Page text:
Night & Day

I received a pair of “electric socks” for Christmas, complete with a key fob that goes along with it. It appears the solution to the age-old mystery of how to keep my feet warm for winter cycling has been solved. By my wife.

Cycling with warm feet is a night and day difference from what I endured last year, freezing in winter boots that just were not up to the task.

I don’t wear cycling shoes when I ride. I can’t bear having my feet bound to the pedals. Yes, I understand it’s more efficient. Yes, I understand it will most likely increase my speed. And yes, I understand that shoe coverings were made to go over cycling shoes and those would keep my feet warm.

While on my longest ride to date, in July (217 km), I wore cycling shoes and had a couple of falls. The first was utter comedy, occurring around 7:30 in the morning, alone in a Leamington park. I intended to come to a rolling stop, and have a rest on a bench while eating my protein bar. I forgot, however, that my feet were bound, and as my momentum petered out, I simply tipped over on my side. No injury, but it jarred me, and I did feel like an utter idiot.

Later, the same day, when fatigue had set in and the sun was slapping me silly, I approached a busy intersection in the town of Essex. I moved to release my right foot from its pedal, so I could balance myself when I came to a stop at the traffic light, ahead. Tired and punchy, I couldn’t get my foot loose. Panic set in as I rolled toward traffic. I didn’t feel like being killed in traffic, and I didn’t feel like falling over on my side, again. I ended up ripping my right shoe from its pedal. No damage, but I endured an unpleasant adrenaline rush, and squeezed out some sweat I could not afford. When I finally made it home, safely, I switched back to flat pedals. I gotta be free when I ride!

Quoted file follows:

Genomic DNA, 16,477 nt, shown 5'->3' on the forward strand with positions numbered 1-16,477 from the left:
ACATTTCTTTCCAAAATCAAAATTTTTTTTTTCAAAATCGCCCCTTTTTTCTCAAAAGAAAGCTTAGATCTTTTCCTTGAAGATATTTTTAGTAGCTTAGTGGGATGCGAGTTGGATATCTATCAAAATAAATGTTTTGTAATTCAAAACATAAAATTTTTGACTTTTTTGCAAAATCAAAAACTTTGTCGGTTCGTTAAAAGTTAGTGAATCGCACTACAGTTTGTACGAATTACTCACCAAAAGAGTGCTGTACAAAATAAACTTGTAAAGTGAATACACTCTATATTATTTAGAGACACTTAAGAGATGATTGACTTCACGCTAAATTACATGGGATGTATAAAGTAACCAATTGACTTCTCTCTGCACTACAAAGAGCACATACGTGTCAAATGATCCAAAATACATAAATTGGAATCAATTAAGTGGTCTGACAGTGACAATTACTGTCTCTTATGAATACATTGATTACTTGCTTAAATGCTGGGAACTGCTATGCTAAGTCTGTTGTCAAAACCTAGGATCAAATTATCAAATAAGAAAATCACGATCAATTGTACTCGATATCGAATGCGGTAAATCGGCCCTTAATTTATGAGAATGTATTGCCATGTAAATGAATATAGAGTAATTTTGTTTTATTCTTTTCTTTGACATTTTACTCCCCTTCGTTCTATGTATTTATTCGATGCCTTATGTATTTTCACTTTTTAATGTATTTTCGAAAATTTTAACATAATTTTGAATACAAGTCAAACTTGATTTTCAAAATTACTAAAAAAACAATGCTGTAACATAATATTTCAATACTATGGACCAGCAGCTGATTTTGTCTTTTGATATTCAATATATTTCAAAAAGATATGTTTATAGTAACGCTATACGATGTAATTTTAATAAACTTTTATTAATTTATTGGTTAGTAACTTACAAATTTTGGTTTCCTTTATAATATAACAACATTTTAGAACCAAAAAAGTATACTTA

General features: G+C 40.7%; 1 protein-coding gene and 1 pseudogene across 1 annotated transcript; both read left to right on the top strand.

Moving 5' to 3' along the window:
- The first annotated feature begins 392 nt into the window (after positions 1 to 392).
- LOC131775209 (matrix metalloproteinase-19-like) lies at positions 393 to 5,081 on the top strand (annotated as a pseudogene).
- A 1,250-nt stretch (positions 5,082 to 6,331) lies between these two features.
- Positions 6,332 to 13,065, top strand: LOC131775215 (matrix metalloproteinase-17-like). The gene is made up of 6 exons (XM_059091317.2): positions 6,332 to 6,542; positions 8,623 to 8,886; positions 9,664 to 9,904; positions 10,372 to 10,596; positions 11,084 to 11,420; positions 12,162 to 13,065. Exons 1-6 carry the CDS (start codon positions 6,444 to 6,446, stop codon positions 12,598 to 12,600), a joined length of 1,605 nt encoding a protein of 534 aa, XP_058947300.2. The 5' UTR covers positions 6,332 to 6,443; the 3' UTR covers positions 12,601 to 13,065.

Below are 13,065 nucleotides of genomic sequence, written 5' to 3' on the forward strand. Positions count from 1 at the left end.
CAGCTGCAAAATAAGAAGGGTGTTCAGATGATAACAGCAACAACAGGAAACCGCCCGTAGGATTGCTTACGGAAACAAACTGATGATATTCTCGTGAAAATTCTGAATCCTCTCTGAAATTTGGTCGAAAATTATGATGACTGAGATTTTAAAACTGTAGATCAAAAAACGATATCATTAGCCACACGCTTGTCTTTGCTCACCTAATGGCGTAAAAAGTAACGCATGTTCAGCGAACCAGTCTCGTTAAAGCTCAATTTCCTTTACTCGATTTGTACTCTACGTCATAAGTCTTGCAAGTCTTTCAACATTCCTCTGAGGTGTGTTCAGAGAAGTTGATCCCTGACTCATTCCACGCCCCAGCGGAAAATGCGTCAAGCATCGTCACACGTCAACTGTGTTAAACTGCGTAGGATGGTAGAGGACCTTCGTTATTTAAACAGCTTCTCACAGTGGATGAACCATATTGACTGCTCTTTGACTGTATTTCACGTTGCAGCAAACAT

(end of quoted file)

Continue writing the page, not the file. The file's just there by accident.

I cycle in all weather, all year round. I’d be lying if I said there were not days when I balked simply because the idea of going into the frozen dark psyched me out. More often than not, I go. After getting most of my winter gear sorted out — thermal gloves, base layer, thermal high visibility balaclava — the winter ride became much more pleasant. The coldest day I cycled was 17° Fahrenheit. No matter how many pairs of socks I wear, however, my feet freeze, even in 40° weather. I battle the petrifaction of my feet by stopping, occasionally, and walking around to get the blood flowing, again.

Shoe covers

Today I rode 112 km and my feet were fine. The solution was two-fold.

The first part of the equation were slip-on shoe covers. These alone were not the answer, but they fit over top of my running shoes and there’s no question they shielded me from the cold, to a certain degree.

The second, and most important, part of the equation are the electric socks my wife gave to me for Christmas.

Karbon Heated Socks packaging
(A) Base layer over heated sock; (B) Knee-high heated sock showing battery pack, which zips into its own small compartment; (C) Four blue lights indicate charge level. Three orange lights indicate heat level: one light = low, two lights = medium, three lights = high. Socks heat to 131° Fahrenheit

Back when I was distracted by cold feet, I had no idea just how freeing it would be, and how much my ride would be improved. Comfort is paramount, but I get it that cycling in the winter bring its share of discomfort. Riding without the distraction of frozen feet was amazing. When the good weather ended, I gave up the idea of having fast rides. It seemed more important to just get outside and get my kilometers. Today’s ride was like a summer ride.



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Matthew St. Amand

Matthew St. Amand

Husband, father, amateur ghost hunter, online-ordained minister and writer. Learn more (but not much more) at